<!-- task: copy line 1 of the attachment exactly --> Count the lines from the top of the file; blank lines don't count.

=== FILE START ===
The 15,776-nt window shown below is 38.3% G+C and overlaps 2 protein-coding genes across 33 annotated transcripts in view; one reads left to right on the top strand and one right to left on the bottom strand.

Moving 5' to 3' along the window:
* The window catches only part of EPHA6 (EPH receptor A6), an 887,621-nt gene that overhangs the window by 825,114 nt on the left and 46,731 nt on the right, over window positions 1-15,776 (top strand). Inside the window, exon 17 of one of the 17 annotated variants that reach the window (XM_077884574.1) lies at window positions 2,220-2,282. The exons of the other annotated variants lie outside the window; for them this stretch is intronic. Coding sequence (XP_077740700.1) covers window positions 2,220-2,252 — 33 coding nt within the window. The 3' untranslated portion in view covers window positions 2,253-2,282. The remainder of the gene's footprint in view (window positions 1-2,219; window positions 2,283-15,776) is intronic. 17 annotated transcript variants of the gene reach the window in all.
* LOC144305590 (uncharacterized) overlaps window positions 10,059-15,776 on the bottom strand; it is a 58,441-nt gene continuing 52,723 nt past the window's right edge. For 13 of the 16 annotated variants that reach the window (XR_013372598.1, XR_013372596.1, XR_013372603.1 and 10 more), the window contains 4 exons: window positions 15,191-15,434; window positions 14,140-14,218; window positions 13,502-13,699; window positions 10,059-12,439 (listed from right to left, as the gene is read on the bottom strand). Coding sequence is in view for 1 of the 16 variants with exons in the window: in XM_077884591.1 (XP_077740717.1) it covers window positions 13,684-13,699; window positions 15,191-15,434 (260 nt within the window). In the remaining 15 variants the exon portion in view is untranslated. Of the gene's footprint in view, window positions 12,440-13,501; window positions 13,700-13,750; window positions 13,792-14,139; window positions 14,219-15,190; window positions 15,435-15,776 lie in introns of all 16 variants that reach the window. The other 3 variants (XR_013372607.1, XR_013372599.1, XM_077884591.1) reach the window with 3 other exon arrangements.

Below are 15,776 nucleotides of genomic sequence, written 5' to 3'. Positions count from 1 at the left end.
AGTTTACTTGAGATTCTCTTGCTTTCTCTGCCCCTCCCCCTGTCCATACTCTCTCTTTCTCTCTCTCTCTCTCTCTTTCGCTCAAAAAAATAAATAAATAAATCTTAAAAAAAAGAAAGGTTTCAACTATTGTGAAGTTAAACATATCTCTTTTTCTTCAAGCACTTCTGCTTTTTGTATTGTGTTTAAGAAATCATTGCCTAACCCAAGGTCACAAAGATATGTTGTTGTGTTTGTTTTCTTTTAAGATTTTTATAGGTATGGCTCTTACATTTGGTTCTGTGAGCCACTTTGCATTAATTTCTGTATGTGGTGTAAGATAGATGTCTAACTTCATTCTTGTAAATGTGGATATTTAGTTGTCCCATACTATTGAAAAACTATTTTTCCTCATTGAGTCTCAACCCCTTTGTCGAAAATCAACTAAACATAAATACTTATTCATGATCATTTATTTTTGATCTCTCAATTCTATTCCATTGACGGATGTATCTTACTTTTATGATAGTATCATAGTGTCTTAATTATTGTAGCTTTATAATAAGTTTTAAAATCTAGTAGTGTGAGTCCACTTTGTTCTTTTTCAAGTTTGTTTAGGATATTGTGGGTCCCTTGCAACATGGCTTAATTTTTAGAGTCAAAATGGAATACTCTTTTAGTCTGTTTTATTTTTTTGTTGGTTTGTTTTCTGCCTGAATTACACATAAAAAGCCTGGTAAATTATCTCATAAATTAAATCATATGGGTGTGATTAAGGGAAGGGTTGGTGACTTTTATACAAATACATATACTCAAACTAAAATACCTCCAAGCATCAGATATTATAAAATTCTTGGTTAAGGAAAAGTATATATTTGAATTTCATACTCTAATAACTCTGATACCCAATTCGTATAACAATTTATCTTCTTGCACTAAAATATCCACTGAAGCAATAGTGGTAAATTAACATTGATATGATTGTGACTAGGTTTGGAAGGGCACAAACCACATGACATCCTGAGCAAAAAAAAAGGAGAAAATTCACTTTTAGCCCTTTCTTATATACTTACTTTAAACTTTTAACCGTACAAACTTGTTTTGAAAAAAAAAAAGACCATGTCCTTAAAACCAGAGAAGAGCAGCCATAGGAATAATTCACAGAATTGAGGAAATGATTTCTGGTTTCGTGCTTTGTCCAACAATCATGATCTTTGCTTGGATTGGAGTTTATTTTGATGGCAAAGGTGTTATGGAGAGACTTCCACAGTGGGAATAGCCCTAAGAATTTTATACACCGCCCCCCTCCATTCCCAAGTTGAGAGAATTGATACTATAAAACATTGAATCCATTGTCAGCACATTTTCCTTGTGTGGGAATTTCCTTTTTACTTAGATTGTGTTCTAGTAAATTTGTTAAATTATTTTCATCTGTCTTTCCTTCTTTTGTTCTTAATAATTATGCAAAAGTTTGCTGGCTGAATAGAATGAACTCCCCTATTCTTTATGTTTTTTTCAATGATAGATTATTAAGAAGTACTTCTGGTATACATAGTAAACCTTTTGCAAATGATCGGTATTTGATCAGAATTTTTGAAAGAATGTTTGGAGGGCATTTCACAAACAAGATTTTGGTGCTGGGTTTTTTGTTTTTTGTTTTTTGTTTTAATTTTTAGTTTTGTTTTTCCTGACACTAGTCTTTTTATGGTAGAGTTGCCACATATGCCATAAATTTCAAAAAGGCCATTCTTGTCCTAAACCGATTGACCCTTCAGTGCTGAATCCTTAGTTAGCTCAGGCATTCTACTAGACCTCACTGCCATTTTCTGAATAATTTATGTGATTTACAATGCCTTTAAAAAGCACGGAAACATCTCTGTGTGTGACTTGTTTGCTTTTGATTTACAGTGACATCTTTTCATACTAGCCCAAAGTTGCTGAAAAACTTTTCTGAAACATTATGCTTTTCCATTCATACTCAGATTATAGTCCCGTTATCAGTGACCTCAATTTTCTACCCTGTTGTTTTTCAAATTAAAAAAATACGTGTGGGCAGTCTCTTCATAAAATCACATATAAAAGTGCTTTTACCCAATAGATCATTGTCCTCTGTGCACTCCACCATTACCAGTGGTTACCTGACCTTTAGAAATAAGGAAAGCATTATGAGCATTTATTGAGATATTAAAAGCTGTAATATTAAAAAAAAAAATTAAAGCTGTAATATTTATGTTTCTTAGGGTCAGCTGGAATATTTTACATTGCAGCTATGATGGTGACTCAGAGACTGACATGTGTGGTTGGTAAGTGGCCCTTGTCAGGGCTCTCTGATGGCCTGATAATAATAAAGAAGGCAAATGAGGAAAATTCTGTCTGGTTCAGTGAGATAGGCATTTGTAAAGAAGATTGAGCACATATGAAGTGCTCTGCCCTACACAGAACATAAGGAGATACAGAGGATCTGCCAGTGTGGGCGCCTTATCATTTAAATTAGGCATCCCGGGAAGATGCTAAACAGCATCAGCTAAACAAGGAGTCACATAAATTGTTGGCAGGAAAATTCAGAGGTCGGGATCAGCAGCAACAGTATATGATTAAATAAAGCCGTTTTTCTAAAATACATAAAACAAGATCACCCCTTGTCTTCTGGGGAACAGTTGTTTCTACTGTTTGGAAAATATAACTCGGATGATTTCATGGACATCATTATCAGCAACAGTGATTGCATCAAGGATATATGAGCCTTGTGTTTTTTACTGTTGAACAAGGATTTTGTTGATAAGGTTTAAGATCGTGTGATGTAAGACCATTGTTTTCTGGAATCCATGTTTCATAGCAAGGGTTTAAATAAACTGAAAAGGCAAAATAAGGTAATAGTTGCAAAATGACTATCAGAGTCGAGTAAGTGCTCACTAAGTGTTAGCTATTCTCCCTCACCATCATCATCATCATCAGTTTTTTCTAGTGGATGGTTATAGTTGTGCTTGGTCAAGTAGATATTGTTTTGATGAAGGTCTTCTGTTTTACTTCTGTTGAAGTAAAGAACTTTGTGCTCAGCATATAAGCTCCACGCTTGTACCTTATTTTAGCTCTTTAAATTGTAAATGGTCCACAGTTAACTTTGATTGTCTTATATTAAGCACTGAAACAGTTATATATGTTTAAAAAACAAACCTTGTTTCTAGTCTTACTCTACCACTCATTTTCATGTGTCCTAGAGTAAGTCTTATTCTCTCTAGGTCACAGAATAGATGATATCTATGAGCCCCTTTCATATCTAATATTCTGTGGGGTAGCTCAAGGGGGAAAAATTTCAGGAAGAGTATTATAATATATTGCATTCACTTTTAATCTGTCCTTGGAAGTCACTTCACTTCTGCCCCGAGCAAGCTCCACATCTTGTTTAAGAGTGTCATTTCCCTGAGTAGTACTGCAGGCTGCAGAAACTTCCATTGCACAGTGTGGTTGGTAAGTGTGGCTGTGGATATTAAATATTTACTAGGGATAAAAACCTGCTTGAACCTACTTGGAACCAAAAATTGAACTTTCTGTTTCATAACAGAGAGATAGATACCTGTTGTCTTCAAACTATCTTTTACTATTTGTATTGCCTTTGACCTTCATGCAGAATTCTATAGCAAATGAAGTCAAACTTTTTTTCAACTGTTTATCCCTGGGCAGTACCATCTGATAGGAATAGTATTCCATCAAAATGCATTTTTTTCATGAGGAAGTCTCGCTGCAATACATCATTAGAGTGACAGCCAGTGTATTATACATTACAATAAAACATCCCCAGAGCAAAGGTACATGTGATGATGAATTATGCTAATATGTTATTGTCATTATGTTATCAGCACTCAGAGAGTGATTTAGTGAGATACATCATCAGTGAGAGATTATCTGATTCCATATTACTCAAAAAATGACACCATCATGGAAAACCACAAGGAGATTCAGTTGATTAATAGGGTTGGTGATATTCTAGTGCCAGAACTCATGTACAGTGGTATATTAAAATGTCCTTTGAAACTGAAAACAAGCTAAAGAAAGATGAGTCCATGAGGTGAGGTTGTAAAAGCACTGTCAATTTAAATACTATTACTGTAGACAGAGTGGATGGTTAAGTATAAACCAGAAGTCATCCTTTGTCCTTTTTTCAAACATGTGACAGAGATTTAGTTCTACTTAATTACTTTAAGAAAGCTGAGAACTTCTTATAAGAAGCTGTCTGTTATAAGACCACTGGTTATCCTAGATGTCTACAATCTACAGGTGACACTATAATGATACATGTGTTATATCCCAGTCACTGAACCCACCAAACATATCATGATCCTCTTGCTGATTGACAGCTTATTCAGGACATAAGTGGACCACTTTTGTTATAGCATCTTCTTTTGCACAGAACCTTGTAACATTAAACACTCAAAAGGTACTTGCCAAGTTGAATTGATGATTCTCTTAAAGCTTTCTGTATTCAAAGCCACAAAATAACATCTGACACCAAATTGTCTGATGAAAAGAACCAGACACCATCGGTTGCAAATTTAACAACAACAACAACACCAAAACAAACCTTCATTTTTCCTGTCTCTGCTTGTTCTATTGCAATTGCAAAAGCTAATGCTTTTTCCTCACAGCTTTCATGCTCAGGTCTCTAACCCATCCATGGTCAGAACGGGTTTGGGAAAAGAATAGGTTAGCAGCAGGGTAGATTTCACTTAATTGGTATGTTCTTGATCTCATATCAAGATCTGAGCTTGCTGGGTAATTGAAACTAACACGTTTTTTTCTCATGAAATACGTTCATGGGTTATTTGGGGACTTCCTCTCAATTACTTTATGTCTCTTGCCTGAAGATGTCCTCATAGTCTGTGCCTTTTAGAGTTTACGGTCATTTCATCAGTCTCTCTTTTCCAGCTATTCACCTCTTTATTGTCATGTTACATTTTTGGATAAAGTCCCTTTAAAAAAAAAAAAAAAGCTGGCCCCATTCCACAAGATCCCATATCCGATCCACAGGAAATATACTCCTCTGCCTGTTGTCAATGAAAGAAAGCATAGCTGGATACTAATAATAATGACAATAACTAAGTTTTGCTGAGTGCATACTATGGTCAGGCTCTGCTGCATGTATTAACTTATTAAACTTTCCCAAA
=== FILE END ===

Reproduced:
The 15,776-nt window shown below is 38.3% G+C and overlaps 2 protein-coding genes across 33 annotated transcripts in view; one reads left to right on the top strand and one right to left on the bottom strand.